Apple flourished under Jobs’ thumb, creating concepts that other similar companies scramble to emulate. There is no doubt that Jobs was a visionary, despite Wozniak’s comments that implied that he didn’t know much about electronics.
Speaking of Steve Wozniak
Jobs’ partner for years, Steve Wozniak is credited with most of the design for the first two Apple Computers. Jobs sold his VW van and Wozniak a Hewlett-Packard scientific calculator in order to complete creation of the first prototype.
The Apple 1 was released in 1976 as nothing more than an assembled circuit board. With no keyboard, monitor or even a case Wozniak set the list price as $666.66 not because he had an affinity for the devil but because he had an affinity for repetitive numbers. Christians were not convinced, and complained loudly about the beastly price tag.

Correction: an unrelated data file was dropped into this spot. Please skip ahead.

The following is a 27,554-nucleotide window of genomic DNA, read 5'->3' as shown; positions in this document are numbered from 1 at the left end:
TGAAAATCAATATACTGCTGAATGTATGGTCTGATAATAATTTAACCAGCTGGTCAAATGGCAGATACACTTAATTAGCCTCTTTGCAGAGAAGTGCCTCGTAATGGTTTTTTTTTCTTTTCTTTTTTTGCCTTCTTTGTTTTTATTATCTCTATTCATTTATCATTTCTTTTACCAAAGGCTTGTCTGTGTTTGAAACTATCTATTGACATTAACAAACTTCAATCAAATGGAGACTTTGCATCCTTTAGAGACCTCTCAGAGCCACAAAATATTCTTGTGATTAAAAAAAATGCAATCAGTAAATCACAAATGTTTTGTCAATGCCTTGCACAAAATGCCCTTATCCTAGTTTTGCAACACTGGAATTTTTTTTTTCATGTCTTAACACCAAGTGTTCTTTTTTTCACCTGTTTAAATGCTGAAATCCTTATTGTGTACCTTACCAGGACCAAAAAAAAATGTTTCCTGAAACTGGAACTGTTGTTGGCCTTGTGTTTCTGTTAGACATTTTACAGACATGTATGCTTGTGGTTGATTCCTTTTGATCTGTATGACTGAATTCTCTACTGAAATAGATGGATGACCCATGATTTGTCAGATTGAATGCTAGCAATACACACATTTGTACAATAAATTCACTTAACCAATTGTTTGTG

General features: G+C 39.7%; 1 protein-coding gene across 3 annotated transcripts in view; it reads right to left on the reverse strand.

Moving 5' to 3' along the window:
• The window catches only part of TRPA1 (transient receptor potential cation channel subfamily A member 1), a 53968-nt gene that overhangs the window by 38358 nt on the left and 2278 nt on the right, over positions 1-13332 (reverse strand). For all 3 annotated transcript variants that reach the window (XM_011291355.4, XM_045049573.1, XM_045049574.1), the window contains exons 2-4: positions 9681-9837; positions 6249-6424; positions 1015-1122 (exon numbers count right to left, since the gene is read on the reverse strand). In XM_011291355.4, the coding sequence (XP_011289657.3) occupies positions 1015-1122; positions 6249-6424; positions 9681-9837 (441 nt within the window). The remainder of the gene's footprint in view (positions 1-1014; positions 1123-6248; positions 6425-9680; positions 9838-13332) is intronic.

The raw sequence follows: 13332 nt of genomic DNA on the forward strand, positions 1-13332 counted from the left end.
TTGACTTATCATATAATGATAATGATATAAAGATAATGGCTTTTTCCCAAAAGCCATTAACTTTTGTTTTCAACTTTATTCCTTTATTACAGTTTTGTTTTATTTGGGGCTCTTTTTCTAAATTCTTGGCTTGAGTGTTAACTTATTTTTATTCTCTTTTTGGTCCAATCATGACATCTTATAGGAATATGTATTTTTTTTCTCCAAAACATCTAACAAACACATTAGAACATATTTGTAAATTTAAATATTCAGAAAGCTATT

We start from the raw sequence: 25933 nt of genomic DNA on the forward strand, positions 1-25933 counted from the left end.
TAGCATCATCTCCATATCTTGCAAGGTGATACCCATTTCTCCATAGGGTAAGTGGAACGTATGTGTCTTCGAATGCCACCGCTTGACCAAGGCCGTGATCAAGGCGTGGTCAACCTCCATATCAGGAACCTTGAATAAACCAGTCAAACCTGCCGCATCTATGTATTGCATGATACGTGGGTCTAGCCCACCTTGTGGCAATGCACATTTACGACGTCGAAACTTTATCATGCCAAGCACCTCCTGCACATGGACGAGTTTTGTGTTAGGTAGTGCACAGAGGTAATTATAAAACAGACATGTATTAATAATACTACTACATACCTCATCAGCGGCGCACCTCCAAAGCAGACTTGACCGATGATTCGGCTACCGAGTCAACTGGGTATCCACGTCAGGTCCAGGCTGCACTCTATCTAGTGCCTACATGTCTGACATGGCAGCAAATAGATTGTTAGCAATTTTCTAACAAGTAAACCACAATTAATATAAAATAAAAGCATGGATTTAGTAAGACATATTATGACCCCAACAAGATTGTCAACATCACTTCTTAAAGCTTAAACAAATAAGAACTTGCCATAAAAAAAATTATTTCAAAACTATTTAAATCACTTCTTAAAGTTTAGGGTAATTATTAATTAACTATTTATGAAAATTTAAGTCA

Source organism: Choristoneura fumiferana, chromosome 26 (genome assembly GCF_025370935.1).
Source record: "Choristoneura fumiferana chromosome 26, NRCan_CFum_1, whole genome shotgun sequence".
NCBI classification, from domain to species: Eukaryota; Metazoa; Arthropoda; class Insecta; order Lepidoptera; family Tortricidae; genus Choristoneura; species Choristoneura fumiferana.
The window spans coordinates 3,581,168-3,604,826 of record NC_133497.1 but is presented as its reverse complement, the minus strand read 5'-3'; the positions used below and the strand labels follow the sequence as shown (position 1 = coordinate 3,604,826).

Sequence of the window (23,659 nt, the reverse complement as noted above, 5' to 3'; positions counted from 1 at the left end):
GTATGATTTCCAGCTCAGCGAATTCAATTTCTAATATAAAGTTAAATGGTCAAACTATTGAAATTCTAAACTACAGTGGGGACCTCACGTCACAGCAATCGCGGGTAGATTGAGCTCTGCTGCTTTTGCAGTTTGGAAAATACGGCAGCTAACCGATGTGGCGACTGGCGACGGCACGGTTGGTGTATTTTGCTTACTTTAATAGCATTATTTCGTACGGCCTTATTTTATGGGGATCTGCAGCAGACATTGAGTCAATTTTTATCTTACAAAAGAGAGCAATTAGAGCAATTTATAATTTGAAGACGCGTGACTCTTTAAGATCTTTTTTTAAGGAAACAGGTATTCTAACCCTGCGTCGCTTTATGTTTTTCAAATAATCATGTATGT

An early computer store- Byte Shop – sold more than 200 units to a world where the technology was still not much more than a dream.
Today, this archaic computer is a collector’s item, worth close to $50,000 today. Apple I was quickly followed by Apple II in 1977, and the world was changed forever.
Speaking of Apple II
In terms of technology, Apple II blew its little brother out of the water.
Designed to look like a new fangled kitchen appliance, rather than a high tech gadget, it was easily marketed to the masses as opposed to the techies who had obsessed over its predecessor. In terms of production, the Apple II has one of the longest series in computer history at over 16 years.